The Wall Street Journal
April 5, 2006
Mobilizing for Monday
Organizers Are Reaching Out To Diverse Ethnic Groups For Next
STEPHANIE KANG and MIRIAM JORDAN
Hispanic immigrants and their advocates in recent weeks have learned
a big lesson in how quickly they can mobilize behind a political
cause. With more immigration-reform demonstrations planned for early
next week, organizers are about to see how much muscle they have to
To build on a movement that attracted as many as 500,000 protesters
in cities like Los Angeles last month, a new round of demonstrations
is set for Monday in an attempt to keep pressure on the immigration
issue and broaden the base of support. At least 60 cities are
scheduling events that include candlelight vigils in Los Angeles, a
rally in front of the Washington monument in the nation’s capital,
and a “day without Hispanics” in Telluride, Colo. that is intended as
a work stoppage.
Turnout is hard to predict given that the events take place on a
Monday rather than the previous Saturday protests. But the events
could be disruptive to normal business operations in places where
Hispanics are a major part of the work force — everything from the
hotel and restaurant industries to construction and agriculture.
“It’s got employers’ attention and they’re trying to figure out what
to do,” says John Gay, senior vice president of government affairs
and public policy at the National Restaurant Association. He says
some of the association’s members, hoping to avoid losing the entire
staff for the day, are offering some workers the day off with pay so
they can attend the events.
Possibly adding to the impact: organizers now are aggressively
reaching out to other ethnic groups that are affected by the
immigration debate, including Koreans and Chinese. Their message is
that Hispanics aren’t the only group that stands to lose under
certain proposed changes to immigration law that would make illegal
immigrants felons and penalize their employers.
The large number of demonstrators across the country last month
underscored the political possibilities of a well-mobilized, but
previously untapped Hispanic immigrant base. School demonstrations in
Los Angeles and elsewhere — in which Hispanics walked out of
classes — indicate the prospect of more spontaneous protests.
While it appeared that demonstrators sprang up virtually overnight,
the protests were actually the culmination of weeks of planning by a
loose infrastructure of unions, religious organizations, and ethnic
and immigrant rights groups that in many cases organized into
national coalitions on immigration several years ago.
The short-term goal is to stop legislation like the House of
Representatives bill sponsored by Wisconsin Republican James
Sensenbrenner, which calls for deportation of all illegal immigrants,
construction of a fence along the U.S. and Mexico border, and
penalizing those who aid illegal immigrants. The bigger goal, say
organizers, is the passage of a Senate bill that would post more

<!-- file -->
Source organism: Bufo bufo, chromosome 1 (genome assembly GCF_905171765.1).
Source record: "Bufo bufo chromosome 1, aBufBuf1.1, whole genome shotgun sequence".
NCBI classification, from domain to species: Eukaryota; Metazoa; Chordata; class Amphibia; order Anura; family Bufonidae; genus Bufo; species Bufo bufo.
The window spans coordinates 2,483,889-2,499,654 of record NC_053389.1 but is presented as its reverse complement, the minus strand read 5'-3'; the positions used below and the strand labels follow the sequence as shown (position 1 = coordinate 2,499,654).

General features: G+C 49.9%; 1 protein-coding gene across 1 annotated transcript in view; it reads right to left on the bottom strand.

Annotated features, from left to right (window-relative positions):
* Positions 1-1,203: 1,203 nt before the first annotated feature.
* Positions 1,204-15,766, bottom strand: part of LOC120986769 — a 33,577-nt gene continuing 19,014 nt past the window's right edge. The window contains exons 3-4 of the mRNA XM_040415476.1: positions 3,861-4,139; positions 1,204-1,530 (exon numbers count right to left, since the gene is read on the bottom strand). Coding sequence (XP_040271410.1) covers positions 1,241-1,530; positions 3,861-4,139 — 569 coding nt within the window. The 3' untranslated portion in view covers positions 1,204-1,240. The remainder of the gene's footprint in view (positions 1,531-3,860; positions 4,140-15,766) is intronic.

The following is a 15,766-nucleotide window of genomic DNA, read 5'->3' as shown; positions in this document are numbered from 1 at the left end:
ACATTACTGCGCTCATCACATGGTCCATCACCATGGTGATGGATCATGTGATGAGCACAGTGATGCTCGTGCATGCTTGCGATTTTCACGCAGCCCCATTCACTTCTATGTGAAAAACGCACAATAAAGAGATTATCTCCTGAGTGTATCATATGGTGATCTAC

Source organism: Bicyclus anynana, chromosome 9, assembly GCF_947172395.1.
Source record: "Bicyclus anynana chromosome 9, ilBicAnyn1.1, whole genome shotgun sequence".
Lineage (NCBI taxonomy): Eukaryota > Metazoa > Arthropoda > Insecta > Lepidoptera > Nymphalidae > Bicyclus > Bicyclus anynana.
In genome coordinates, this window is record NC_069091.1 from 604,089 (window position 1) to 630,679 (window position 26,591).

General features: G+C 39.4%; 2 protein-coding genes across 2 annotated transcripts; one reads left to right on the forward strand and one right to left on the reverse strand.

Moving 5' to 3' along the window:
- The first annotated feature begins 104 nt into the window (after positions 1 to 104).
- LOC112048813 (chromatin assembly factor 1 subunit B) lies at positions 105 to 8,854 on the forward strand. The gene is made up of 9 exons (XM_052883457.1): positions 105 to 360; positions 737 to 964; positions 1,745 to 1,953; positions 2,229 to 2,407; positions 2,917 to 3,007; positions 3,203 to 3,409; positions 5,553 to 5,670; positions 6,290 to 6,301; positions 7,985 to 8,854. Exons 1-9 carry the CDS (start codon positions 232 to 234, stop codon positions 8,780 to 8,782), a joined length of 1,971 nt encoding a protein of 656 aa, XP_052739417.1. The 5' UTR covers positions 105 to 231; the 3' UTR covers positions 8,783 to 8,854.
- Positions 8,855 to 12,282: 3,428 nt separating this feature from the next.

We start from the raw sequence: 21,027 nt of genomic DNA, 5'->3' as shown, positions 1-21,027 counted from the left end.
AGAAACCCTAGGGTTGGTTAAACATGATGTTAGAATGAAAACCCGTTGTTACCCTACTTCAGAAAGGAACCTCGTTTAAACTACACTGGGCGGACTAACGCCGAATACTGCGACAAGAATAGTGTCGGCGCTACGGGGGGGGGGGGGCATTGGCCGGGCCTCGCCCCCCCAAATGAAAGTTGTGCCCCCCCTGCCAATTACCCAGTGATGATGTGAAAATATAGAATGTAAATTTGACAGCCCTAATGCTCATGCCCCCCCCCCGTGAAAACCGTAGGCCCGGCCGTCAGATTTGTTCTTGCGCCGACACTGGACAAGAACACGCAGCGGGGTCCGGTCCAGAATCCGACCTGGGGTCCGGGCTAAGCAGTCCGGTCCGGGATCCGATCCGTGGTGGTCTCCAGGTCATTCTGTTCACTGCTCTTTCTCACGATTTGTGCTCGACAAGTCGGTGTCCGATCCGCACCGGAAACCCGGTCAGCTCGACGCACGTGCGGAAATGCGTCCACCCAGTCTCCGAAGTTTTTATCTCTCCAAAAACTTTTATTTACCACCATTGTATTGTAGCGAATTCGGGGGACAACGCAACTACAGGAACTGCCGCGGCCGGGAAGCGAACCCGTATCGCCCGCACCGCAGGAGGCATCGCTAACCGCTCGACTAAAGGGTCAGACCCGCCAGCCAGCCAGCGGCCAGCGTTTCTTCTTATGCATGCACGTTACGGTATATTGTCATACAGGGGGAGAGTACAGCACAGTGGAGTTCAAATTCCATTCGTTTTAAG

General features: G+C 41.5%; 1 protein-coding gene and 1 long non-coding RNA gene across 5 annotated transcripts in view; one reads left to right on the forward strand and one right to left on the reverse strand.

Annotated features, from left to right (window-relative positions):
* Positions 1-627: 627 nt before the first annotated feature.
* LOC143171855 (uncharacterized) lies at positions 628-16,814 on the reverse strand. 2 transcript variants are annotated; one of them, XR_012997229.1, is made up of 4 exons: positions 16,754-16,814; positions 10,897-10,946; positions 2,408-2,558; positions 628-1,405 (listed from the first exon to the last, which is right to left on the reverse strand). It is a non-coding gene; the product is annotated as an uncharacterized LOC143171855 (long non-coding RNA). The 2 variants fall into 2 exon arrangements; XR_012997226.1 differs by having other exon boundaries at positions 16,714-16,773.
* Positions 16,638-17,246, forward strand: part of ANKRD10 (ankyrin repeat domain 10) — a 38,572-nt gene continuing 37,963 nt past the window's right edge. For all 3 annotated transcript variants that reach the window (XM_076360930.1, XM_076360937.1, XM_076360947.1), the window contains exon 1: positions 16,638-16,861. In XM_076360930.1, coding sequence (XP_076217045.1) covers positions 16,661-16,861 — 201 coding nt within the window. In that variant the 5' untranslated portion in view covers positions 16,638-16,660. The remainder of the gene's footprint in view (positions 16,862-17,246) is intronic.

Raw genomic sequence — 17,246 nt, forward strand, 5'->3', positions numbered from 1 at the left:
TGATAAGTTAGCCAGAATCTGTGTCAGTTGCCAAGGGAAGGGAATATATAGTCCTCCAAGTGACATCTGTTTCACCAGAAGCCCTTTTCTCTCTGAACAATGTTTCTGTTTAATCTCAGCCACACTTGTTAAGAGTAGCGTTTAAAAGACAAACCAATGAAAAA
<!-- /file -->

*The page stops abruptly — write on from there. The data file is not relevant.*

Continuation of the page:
patrols along the Mexican border and create a plan to allow workers
into the country and grant them credits toward obtaining visas if
they paid taxes and learned English.
Each group has its own reason for supporting immigration overhauls.
Unions have seen a decline in membership in part because illegal
immigrants fear that joining would result in deportation. Certain
faith-based organizations, led by the Roman Catholic church, have
picked up the cause on the grounds that it is immoral to punish
working illegal immigrants and those who help them.
Groups like Koreans and Chinese have thrown their weight behind the
issue partly because of the high numbers of illegal immigrants in
their own communities. About 20% of Korean immigrants in the U.S. are
believed to be undocumented, according to the non-profit Pew Hispanic
Center. Thousands of Chinese are also believed to be here without
But not all immigrants back the demonstrations. At the Costa Mesa
event, a 20-year-old son of Chilean immigrants, Daniel Calderson,
showed up to protest — for the other side. “This isn’t a race
issue,” he says. “It’s about breaking laws. He held a sign that
read: “My family did it the legal way. You should too!”
The creation of nationwide coalitions isn’t just a response to recent
legislation, but also to rising anti-immigrant sentiment after the
Sept. 11, 2001, terrorist attacks and the threat represented by
groups like the volunteer Minuteman Project, which patrols the U.S.
borders and notifies authorities if people illegally enter the
The broadening effort was on display last week in Nashville, when an
array of immigrants, including Hispanics, Somalis, Sundanese, Kurds
and Laotions, turned out for the largest rally so far in the South —
with 15,000 people in attendance. “Before, the immigrant community
was invisible,” says David Lubell, director of the Tennessee
Immigrant and Refugee Rights Coalition. Turning out protesters has
proved more difficult in the South because newer immigrants feel
their position in those local communities is more tenuous than in
other areas, like the Southwest.
The groups are targeting the country’s roughly 26 million legal
immigrants as well as the estimated 12 million illegal immigrants in
the country. Both immigrant communities are often intertwined, even
within a nuclear family. So-called mixed status families are
increasingly common, say immigration experts and may run counter to
opponents’ argument that legal immigrants resent the idea of illegal
workers “cutting” in line for legalization.
“It really doesn’t matter how an immigrant came to this country, or
how they gained status as an immigrant,” says Eun Sook Lee, executive
director of the National Korean American Service & Education
Consortium. “They face the same hard life — grasping language,
finding a job and really exercising their rights.”